“Flowering Plants: Maggie Cedarstrom” presents paintings and drawings culled from the emotional landscape. On view for a week, April 21 to 28, Cedarstrom’s work centers around organic forms, the body and private space made public. Large scale figurative paintings show muscle, tenderness and tension. The opening reception is April 21, beginning at 6 pm, at the Washington Street Gallery, 321 Washington Street, just outside Union Square, Somerville.
Many of the patterns that inhabit the images in this show are taken from domestic objects. Patterns of flowers are pulled from a living room couch cushion as well as a bathrobe.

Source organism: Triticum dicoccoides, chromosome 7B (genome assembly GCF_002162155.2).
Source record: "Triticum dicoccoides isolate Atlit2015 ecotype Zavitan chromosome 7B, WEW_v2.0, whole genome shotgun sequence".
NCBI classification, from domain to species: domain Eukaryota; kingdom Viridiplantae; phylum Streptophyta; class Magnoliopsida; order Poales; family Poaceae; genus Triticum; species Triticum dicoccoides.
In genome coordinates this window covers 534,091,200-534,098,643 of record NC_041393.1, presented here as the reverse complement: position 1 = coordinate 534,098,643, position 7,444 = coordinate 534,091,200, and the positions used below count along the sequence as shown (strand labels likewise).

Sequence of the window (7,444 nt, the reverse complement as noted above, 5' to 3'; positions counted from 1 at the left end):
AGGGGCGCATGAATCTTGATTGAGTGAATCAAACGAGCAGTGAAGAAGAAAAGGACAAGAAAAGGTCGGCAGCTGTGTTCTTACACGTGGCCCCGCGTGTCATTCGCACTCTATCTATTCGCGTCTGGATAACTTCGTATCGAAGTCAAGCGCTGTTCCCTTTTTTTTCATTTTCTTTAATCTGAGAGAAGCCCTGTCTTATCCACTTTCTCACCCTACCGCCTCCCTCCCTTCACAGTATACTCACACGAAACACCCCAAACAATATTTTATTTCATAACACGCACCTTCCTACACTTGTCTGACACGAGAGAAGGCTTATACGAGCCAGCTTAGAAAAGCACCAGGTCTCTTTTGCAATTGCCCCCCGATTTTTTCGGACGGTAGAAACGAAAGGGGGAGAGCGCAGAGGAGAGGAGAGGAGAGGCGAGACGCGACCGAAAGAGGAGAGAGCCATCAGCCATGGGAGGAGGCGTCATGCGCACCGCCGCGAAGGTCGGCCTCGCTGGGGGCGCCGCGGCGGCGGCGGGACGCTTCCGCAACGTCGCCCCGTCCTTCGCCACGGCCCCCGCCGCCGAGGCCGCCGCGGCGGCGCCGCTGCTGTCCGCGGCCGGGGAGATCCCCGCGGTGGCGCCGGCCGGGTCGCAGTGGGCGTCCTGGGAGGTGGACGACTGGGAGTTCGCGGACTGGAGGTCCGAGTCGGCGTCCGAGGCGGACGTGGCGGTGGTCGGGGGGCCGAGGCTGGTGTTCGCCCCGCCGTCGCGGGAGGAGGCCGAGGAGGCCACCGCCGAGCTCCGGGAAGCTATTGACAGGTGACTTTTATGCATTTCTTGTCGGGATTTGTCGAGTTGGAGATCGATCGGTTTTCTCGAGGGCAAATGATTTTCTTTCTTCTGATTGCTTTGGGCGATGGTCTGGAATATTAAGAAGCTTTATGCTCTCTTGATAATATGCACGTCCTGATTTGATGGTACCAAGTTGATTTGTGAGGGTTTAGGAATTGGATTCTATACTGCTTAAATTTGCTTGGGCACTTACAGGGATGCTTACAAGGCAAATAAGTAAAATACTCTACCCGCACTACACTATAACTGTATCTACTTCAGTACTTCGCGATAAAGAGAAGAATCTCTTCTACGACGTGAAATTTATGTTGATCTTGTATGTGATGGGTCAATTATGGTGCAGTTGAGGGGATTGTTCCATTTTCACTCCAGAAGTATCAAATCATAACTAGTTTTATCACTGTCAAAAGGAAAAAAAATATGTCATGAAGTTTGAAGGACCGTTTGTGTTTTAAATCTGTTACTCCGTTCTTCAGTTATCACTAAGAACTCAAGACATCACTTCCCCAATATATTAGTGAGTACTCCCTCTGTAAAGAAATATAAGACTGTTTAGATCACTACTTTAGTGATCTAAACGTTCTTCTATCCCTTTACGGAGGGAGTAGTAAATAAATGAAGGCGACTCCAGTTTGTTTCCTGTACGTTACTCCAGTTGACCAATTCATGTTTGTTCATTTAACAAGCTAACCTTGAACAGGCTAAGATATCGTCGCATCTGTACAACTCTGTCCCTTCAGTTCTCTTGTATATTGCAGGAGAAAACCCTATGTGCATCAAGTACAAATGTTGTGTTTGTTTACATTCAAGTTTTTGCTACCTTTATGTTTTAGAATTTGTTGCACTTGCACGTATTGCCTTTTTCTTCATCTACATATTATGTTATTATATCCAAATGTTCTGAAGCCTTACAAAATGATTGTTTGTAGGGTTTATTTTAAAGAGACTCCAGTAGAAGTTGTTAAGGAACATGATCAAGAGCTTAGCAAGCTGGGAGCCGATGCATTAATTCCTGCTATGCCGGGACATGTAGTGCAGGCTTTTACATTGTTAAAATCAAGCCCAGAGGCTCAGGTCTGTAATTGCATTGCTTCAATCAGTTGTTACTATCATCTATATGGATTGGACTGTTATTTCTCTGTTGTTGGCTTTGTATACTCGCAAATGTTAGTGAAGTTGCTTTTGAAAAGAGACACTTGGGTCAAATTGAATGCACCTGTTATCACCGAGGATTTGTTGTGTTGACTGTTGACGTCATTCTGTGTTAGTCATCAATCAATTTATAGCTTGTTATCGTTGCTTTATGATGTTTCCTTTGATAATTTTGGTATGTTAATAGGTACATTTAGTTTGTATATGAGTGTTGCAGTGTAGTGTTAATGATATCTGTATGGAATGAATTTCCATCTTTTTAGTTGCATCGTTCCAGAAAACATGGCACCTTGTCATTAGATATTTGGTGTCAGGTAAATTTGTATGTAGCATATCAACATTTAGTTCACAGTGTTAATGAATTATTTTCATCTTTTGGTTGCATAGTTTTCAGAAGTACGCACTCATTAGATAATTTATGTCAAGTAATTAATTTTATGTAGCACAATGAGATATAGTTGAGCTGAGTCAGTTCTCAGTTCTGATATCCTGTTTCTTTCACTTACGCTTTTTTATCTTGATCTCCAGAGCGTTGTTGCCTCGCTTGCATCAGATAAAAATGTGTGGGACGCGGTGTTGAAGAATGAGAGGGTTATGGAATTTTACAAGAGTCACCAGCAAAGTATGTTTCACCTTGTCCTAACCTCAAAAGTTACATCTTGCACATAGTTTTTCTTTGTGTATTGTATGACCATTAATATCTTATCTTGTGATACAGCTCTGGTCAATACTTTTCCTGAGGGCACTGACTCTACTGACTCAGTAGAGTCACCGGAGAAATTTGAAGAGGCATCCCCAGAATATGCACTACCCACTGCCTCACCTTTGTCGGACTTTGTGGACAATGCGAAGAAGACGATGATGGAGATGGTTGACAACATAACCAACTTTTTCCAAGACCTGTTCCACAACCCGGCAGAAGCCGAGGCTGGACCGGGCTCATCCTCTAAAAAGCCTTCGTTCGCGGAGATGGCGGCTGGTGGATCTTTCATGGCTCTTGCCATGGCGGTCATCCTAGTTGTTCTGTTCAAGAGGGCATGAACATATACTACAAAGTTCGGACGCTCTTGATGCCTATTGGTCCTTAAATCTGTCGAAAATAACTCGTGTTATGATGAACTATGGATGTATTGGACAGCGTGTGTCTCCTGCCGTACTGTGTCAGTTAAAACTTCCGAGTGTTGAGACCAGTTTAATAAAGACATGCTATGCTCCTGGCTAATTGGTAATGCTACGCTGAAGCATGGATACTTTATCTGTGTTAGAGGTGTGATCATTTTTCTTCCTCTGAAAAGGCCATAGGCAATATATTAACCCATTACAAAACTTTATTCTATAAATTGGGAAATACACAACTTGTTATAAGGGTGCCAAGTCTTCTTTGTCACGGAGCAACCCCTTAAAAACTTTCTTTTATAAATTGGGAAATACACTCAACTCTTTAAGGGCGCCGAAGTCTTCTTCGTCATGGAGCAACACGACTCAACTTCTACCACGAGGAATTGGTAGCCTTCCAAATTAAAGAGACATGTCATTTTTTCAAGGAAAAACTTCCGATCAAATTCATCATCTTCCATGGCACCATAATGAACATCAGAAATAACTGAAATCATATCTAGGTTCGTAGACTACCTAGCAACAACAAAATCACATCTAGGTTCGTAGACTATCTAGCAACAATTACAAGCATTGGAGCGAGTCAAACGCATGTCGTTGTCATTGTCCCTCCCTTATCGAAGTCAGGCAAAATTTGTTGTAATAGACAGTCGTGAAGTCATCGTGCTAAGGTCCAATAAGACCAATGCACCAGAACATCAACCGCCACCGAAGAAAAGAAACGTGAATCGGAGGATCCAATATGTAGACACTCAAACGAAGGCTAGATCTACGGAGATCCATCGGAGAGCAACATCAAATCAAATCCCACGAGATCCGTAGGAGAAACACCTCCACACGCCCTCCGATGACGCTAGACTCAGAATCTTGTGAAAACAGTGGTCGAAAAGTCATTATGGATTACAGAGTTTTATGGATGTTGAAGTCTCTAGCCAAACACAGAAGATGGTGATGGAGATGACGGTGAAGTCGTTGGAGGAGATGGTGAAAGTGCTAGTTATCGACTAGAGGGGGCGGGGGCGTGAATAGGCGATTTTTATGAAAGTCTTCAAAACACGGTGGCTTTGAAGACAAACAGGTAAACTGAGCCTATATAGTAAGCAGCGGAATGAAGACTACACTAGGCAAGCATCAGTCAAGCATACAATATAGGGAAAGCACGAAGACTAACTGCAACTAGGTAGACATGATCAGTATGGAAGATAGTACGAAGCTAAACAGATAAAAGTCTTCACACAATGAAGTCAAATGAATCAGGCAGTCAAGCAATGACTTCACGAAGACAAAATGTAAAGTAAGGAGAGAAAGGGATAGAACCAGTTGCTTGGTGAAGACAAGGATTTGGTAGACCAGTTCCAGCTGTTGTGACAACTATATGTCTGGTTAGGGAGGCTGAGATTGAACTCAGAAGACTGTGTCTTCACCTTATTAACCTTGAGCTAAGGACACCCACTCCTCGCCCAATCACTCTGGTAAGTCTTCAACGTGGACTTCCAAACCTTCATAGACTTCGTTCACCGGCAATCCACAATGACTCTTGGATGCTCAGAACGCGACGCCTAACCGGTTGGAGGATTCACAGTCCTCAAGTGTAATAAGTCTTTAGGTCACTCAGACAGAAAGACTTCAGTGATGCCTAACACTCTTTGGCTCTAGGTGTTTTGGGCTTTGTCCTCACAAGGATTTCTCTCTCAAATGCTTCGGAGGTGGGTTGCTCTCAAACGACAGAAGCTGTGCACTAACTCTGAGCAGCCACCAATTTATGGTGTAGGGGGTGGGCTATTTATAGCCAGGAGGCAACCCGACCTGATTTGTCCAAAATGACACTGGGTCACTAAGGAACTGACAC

Some of the floral patterns become their own worlds, as is “White Roses” where a piece of face, in particular an ear, floats as if in water in the blue, white and pink nebulous space created from the abstracting of the floral pattern. Sometimes the figures inhabit a nonfictional space, as in “Velvet Chair” where the figure, in a floral sweater, is held by a velvet flock armchair, seemingly in a brief moment of repose.
The figures adapt to, confront and redirect the spaces they inhabit. The flowers and forms sometimes engulf, sometimes caress.
This show serves as a prelude to a show of the artist’s late sister’s paintings and drawings, on view this coming August. Many of the images in this show, says Cedarstrom, are imagist letters to Caitlyn Cedarstrom Morris, part of a conversation with motifs and subjects that both artists were (are) inspired by. Some patterns in the current show are taken from books left to the artist from Caitlyn Morris’ collection.